NEW YORK, NY - OCTOBER 17: Mr. Eazi performs onstage during the TIDAL X benefit concert powered by BACARDI and hosted by Fat Joe at Barclays Center of Brooklyn on October 17, 2017 in New York City. (Photo by Monica Schipper/Getty Images for BACARDI)

​Oluwatosin Ajibade, popularly known by the stage name Mr. Eazi has disclosed that he is launching an African Music Fund that will invest in the upcoming African music act.

The Fund according to reports is worth $20 million and the lead investor in the fund is 88mph, a company that provides capital for African businesses.

Mr. Eazi says the objective of the fund is to provide financial support for artists to expand their catalog and offer a new funding model for the music business on the continent.

Speaking with CNN, Mr. Eazi sad that Many investors and financial institutions don’t understand the business of music and as a result, are unable to properly fund musicians.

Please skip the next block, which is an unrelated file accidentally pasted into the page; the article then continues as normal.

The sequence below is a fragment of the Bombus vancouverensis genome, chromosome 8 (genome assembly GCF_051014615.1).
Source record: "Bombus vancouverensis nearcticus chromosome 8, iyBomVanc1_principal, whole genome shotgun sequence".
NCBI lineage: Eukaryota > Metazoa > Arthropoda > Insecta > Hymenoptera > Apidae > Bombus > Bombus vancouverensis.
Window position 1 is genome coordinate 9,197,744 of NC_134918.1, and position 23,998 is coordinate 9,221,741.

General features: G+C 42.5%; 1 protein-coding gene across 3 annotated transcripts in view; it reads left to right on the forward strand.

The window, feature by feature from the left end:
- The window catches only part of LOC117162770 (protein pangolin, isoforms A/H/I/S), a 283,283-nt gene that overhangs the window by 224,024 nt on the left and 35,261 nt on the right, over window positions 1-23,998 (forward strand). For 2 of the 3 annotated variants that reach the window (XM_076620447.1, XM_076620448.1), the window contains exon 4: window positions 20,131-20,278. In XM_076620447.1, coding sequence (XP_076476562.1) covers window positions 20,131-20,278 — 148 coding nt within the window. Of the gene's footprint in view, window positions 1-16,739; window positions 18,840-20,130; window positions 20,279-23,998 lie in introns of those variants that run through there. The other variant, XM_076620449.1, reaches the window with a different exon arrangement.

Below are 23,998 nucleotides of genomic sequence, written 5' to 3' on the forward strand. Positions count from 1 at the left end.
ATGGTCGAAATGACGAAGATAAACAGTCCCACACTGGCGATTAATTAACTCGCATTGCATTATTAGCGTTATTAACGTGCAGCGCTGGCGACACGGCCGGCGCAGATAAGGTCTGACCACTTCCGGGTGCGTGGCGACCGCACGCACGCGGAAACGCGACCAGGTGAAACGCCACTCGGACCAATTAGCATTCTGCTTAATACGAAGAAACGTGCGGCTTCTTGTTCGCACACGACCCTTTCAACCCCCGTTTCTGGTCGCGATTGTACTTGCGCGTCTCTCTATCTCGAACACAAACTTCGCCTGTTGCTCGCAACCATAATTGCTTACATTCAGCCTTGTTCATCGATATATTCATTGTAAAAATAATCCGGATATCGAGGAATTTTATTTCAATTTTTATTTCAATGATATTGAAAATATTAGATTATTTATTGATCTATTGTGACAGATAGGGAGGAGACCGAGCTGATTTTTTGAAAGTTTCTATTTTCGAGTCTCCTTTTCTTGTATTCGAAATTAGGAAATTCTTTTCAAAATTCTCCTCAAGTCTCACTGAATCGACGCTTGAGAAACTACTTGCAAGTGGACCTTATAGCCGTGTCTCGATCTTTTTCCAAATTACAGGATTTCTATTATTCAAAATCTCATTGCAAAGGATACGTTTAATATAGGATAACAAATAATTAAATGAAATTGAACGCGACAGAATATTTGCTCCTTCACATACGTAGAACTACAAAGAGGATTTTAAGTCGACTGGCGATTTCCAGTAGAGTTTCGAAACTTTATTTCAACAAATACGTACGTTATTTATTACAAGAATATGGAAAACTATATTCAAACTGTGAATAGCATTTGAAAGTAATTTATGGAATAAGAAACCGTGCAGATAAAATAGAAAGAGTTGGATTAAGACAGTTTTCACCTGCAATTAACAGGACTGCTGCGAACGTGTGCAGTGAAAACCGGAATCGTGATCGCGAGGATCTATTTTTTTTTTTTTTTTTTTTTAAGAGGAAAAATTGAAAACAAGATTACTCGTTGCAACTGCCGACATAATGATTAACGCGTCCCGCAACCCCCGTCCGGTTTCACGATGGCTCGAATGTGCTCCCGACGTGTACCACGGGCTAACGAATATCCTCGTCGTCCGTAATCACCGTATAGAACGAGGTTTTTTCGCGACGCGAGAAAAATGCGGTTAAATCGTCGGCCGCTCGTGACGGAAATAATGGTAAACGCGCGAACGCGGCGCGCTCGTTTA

“Artists cannot go to banks to get money for their music because financial institutions don’t understand how to secure intellectual property. They get it for physical properties but not for music. So, because not a lot of people understand the music business, there is no finance product for musicians,” he explained.

Selected artists will be given funding depending on their revenue and projected incomes, using metrics such as streaming revenue, Mr. Eazi told CNN.

LONDON, ENGLAND – JULY 22: Mr Eazi performs on stage at the O2 Forum in Kentish Town on July 22, 2016 in London, England. (Photo by C Brandon/Redferns)

“For artists who already have footprints in the industry, we will just do our research. We can check how much they are earning or likely to earn from their streaming revenue, for example,” he explained.

Artists will be given funds upfront based on their revenue to expand their music content. The initial advance invested in an artist’s music will be paid back in installments as the artist’s earnings start to rise, he added.

The AMF is not Mr. Eazi’s first venture into investing in music and musicians on the continent.

In 2018, he launched emPawa Africa, an incubator program that provided artists with funding and resources to market their music, access radio and TV airplay, and train them to become independent music entrepreneurs. Through emPawa, some of the continent’s biggest artists like Nigeria’s Joeboy and Ghana’s Kwesi Arthur were discovered.


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